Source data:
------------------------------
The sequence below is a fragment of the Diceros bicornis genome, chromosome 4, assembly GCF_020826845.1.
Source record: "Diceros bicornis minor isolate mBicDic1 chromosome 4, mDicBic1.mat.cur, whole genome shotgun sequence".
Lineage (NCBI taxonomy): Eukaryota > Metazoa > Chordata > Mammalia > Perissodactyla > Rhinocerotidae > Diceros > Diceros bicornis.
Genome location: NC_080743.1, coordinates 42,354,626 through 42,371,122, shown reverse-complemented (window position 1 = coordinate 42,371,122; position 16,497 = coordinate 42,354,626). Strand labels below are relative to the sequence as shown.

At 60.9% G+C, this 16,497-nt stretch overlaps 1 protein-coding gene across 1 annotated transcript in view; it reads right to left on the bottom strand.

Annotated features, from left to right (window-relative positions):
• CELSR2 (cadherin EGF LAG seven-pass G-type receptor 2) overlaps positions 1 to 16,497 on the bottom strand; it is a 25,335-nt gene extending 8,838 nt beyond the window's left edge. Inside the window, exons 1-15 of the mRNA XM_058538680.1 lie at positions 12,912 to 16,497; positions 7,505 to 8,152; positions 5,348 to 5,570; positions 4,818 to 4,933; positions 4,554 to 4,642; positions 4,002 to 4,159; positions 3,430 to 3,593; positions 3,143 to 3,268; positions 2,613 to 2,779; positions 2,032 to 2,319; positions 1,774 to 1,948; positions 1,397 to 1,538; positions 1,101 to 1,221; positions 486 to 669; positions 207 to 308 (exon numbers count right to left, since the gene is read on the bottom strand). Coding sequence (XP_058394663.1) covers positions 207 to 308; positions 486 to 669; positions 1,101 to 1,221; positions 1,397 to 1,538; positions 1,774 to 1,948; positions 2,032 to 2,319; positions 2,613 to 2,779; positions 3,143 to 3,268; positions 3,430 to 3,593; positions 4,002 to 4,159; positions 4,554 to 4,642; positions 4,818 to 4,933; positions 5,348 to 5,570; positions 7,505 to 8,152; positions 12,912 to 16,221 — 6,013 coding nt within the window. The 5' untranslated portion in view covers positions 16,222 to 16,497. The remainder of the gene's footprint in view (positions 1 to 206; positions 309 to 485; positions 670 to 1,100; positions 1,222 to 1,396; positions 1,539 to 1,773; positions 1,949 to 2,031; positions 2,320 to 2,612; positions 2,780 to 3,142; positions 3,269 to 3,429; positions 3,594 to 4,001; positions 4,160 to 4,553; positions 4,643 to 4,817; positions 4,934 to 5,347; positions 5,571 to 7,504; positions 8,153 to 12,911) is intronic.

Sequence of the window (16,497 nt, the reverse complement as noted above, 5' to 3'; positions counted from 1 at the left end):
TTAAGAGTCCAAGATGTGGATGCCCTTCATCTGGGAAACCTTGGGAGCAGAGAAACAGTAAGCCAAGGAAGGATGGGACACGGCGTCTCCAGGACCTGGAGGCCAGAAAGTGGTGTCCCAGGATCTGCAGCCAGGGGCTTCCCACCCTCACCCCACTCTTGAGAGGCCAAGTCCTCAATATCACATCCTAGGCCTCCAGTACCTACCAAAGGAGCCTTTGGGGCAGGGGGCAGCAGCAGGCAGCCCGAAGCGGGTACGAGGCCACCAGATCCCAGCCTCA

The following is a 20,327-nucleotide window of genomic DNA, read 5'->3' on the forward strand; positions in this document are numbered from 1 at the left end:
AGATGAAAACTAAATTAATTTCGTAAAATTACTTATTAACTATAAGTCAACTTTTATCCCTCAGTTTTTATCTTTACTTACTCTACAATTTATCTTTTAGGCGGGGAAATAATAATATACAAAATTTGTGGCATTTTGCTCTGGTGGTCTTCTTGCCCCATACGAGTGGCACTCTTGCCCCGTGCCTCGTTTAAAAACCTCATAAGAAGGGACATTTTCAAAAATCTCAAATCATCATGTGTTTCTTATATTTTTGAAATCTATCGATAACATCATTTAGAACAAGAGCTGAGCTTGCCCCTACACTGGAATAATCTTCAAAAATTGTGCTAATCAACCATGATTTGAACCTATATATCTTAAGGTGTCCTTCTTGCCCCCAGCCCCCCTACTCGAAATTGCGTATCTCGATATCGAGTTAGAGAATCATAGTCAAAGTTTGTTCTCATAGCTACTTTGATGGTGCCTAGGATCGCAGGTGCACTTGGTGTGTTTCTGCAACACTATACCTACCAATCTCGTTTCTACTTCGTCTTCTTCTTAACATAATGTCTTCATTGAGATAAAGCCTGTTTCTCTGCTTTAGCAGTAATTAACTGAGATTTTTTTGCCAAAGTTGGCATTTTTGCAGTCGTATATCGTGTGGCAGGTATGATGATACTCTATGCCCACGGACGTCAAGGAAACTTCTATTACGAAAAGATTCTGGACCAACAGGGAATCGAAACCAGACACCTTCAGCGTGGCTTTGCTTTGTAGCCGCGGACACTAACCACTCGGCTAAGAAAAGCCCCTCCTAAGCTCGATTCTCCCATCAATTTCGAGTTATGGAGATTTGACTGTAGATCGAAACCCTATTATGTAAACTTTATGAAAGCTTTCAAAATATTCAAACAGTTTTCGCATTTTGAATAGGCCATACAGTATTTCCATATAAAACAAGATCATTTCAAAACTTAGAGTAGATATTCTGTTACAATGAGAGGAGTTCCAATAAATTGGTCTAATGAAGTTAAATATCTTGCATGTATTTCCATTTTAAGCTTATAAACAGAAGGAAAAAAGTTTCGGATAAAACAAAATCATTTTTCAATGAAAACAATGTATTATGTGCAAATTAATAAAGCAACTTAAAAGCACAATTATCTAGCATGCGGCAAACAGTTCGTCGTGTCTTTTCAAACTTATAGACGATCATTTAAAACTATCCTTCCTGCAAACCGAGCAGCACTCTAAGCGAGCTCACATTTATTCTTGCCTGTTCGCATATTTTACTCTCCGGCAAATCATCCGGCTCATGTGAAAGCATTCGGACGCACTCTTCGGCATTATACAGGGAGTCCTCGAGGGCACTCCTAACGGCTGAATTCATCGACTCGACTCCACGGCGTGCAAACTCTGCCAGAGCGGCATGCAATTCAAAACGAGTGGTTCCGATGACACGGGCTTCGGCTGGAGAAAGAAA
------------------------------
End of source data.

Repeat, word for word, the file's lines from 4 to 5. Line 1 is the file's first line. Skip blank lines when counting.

Genome location: NC_080743.1, coordinates 42,354,626 through 42,371,122, shown reverse-complemented (window position 1 = coordinate 42,371,122; position 16,497 = coordinate 42,354,626). Strand labels below are relative to the sequence as shown.

At 60.9% G+C, this 16,497-nt stretch overlaps 1 protein-coding gene across 1 annotated transcript in view; it reads right to left on the bottom strand.